Inspired by the recent study of Schori et al. (2015), we also propose an alternative model using multiple detachments within both the Triassic evaporites (basal detachment) and the Rietheim Member, which belongs to the top of the Staffelegg Formation (upper detachment). The presence of regional structural uplifts in the Jura, specifically in the Chasseral area of the Haute Chaîne, led Schori et al. (2015) to propose an alternative scenario to the classical view that associates basement highs with thick-skinned tectonics (e.g. Guellec et al. 1990; Pfiffner et al. 1997), or with inherited basement normal faults causing a basement topography in horsts and grabens. They interpreted the overall structure of the Chasseral to be the result of the combination of displacements along the basal décollement in Middle Triassic evaporites and along an upper detachment at the base of the Opalinus Clay. In combination with an excess-area graphical approach and kinematic forward modelling, they argued that structural highs could have been formed during the main thin-skinned deformation, without the need for subsequent thick-skinned reactivation of pre-Triassic basement or detachment folding with thickening of anticline cores by flow of Triassic evaporites. Stratigraphic duplication by thrusting along the basal detachment that steps up to connect to a shallower detachment could explain the 180 m uplift from the regional level of the units in the Mont Terri hangingwall. Similarly, we consider here an alternative scenario involving an upper detachment within the Rietheim Member of the Staffelegg Formation (see Fig. 3). This member is composed of bituminous, predominantly thinly bedded shale and marl layers, offering a potentially good detachment layer.
In the duplication scenario, the thrust sequence is overall similar to that of the classic scenario and to the cross-cutting relationships as interpreted from the tectonic map (Fig. 4). The structures of the Mont Terri developed first, followed by the structures that formed the Mont Russelin, in an out-of-sequence fashion (Fig. 11). However, in contrast to the classic scenario, this scenario involves an initial 10.5 km duplication of the units below the Opalinus Clay formations, representing material that moved out of the section above the upper detachment, expressed as d (km) in Fig. 11. This duplication developed by displacement along the Triassic evaporites detachment that ramped up to connect to the top of the Staffelegg Formation, possibly initiated at where the Vellerat anticline now lies, bordering the southern part of the Delémont Basin (Fig. 11, step 1). After some 10.8 km of shortening (Fig. 11, step 2), two horses developed in front of this duplication (Fig. 11, step 3), followed by the development of the Mont Terri thrust (Fig. 11, step 4). Initially, the Mont Terri thrust detached along the lower Staffelegg Formation (Fig. 11, step 5), but with time the detachment stepped down to the Triassic evaporites again, through a ramp some 3 km to the SE (Fig. 11, step 6). This ramp formed the initial structure below what is now Mont Russelin. This is in contrast to the classic scenario where the initial structure is formed by a wedge and backthrust. The proto-Clos du Doubs culmination (Fig. 11, step 7) is then enhanced by the development of the two oblique thrusts related to the Caquerelle structural trend that induced additional shortening on the Mont Terri anticline, uplifting the Upper Triassic sediments to the surface (Fig. 11, step 8).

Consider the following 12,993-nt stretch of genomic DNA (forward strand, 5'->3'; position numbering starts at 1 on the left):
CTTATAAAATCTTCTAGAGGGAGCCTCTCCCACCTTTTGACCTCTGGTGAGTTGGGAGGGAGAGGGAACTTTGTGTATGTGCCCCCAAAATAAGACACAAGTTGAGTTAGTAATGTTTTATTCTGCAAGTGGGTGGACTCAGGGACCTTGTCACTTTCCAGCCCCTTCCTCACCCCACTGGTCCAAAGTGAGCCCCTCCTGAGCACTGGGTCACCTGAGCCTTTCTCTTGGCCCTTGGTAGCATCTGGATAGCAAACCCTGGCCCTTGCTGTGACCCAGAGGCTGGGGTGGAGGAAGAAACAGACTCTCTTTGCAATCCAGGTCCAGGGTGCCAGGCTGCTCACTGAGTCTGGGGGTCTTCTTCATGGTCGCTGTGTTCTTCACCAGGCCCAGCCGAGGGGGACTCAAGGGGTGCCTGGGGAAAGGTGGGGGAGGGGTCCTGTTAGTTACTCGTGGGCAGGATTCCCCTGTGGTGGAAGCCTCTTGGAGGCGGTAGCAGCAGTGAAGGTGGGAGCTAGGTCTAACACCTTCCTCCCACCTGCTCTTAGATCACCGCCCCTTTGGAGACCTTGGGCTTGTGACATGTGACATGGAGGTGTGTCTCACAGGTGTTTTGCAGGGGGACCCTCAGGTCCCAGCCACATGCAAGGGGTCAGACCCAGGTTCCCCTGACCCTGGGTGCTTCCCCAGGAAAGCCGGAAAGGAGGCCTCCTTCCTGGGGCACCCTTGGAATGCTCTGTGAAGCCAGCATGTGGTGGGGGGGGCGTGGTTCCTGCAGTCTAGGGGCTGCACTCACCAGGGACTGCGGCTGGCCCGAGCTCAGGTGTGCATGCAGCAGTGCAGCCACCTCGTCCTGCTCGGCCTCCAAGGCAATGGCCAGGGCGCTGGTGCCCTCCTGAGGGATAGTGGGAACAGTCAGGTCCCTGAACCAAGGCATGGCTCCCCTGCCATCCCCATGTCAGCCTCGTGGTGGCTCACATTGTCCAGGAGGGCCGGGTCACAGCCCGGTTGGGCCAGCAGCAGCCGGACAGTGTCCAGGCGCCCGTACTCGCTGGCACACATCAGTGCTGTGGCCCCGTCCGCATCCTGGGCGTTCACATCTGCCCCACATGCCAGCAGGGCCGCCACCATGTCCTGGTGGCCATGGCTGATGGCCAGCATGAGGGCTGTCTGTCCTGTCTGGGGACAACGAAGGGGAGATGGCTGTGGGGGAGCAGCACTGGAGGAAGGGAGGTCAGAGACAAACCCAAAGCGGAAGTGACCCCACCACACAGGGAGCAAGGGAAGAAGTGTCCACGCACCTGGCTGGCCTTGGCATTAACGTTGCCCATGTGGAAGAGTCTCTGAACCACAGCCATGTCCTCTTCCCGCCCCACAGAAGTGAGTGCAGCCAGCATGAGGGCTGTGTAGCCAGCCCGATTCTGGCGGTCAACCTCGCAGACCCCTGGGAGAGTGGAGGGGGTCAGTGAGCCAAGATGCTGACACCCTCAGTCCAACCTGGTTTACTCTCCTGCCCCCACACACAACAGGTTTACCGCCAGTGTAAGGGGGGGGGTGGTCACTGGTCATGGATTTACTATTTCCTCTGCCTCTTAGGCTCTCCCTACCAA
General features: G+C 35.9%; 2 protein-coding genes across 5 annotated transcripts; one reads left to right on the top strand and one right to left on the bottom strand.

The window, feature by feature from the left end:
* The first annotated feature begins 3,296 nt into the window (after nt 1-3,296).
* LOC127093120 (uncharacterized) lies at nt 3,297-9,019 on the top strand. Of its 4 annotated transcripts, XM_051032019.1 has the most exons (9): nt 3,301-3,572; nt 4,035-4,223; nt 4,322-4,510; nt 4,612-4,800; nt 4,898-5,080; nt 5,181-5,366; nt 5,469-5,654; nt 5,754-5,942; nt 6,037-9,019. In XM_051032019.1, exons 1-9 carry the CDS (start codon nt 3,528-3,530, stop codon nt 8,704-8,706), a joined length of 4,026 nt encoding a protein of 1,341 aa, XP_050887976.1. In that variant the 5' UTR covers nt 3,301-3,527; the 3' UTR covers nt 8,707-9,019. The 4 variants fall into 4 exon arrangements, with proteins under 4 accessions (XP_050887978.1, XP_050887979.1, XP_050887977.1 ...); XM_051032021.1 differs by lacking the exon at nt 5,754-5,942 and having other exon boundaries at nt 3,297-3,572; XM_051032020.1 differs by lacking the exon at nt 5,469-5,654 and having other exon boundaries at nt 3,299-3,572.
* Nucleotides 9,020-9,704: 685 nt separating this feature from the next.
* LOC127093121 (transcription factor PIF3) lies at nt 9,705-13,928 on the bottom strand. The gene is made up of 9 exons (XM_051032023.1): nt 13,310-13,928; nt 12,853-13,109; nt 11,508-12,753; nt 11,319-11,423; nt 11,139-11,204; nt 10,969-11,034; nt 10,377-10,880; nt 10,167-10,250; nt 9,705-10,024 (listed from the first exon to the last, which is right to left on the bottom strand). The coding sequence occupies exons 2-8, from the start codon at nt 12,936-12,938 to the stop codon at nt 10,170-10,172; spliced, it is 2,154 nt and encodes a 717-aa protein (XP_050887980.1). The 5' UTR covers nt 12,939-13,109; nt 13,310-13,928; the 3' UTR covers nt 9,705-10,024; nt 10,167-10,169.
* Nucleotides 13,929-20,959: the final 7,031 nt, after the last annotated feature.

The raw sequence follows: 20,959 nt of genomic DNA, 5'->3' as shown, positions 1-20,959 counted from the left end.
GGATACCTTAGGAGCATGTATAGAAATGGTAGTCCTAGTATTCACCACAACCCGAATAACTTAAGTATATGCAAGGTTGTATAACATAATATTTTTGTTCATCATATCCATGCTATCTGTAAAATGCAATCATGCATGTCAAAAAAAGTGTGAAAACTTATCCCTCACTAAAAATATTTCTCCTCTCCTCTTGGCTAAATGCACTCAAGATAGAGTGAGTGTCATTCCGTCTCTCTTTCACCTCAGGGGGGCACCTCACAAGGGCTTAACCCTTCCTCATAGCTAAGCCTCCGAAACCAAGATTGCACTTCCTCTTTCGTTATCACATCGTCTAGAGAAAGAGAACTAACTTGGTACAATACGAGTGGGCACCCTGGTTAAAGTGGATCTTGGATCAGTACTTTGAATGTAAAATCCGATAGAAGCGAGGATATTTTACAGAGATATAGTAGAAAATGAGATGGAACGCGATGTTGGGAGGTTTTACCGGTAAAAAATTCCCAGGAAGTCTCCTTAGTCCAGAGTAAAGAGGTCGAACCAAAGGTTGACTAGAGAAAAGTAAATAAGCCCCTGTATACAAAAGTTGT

The dominant cause for folding in the duplication scenario is thrusting and hangingwall folding above a ramp. The corresponding deformation algorithm used in the forward modelling is fault-bend-folding. In addition, for the Mont Terri Thrust and associated hangingwall fold, a trishear mechanism is interpreted to have caused the overturned forelimb, similar to that of the classic scenario.
Roles of basement architecture and cross faults